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Re: st: MA(1) process


From   Robert A Yaffee <bob.yaffee@nyu.edu>
To   statalist@hsphsun2.harvard.edu
Subject   Re: st: MA(1) process
Date   Fri, 09 Jul 2010 11:50:15 -0400

Ari,
   If you assume that your mean-centered series is a function of its past observations, it has an AR structure.  AR(1) means that it is a function of
only the first lag of itself.   With an MA(1) structure, the observation is a function of the current and first lag of the disturbance (shock, innovation or error).
   You can convert one to the other.  Actually, an AR(1) is functionally equivalent to a MA("infinite") and an AR("infinite") is functionally equivalent to a MA(1), assuming covariance stationarity.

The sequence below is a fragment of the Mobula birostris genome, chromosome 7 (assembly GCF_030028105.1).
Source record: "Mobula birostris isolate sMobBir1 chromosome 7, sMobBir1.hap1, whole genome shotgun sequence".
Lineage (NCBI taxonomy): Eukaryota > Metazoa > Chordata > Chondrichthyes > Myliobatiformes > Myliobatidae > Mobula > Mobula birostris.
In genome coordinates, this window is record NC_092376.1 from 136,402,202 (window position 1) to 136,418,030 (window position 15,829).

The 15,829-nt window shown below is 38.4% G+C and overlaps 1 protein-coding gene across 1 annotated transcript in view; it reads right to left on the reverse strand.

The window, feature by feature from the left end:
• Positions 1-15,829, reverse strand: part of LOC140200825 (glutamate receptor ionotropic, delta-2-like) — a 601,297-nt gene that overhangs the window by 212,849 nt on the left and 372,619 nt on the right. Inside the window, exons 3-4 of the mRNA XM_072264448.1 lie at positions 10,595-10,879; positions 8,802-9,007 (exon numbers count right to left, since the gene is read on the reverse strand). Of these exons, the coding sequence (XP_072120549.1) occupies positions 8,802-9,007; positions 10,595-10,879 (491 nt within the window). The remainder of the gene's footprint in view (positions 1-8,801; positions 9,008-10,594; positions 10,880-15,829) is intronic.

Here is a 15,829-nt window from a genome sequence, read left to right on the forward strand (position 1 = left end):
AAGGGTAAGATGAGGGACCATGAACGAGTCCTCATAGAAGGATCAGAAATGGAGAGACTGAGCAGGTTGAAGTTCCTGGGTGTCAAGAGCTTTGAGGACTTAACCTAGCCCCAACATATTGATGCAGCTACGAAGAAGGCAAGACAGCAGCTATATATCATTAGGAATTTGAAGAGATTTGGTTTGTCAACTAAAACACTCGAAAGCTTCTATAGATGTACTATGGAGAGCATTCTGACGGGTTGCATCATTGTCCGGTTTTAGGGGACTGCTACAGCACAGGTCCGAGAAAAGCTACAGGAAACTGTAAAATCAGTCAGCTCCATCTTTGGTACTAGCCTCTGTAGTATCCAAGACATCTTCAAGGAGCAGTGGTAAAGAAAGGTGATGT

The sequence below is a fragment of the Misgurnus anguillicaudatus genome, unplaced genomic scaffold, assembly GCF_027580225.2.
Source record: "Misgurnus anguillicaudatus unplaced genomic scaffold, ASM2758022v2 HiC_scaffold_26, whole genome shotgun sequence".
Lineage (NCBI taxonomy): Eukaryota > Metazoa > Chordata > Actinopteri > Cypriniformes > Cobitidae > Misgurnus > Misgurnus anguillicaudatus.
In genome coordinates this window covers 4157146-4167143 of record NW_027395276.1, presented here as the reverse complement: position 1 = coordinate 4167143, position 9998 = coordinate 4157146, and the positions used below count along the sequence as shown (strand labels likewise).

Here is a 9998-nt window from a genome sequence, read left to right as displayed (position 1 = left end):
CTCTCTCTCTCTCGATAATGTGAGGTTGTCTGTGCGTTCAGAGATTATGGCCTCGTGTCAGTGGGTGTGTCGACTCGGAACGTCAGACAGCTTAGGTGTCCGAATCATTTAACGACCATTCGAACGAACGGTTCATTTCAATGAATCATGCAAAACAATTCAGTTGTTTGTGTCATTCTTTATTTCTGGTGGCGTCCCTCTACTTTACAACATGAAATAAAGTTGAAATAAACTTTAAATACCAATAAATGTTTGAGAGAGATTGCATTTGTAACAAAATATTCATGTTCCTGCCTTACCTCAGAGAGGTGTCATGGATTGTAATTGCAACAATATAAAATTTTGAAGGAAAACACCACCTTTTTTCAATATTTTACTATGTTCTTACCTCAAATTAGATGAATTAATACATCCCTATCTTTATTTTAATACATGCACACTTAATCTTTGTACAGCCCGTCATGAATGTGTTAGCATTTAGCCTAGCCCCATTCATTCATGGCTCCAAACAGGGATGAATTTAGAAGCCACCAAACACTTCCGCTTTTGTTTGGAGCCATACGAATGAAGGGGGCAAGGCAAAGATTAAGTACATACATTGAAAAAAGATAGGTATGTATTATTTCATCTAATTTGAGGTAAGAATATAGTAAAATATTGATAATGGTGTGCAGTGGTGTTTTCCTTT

You may first need to test before you make these assumptions. 

    - Robert


Robert A. Yaffee, Ph.D.
Research Professor
Silver School of Social Work
New York University

Biosketch: http://homepages.nyu.edu/~ray1/Biosketch2009.pdf

CV:  http://homepages.nyu.edu/~ray1/vita.pdf

----- Original Message -----
From: Ari Dothan <ari.dothan@gmail.com>
Date: Friday, July 9, 2010 11:32 am
Subject: st: MA(1) process
To: statalist@hsphsun2.harvard.edu


> Hi Statalisters,
>  I am using a gmm procedure for dynamic panels which makes it possible
>  to fit a model with an MA(1) error structure (moving average (1st
>  order). Most other procedures, such as fixed effects, use the AR(1)
>  error structure.
>  Could anyone explain me in layman’s terms what is the difference
>  between the MA(1) and the AR(1) error structures? Why, and when,
>  should one be used rather than the other?
>  Thanks
>  --
>  Ari Dothan
>  
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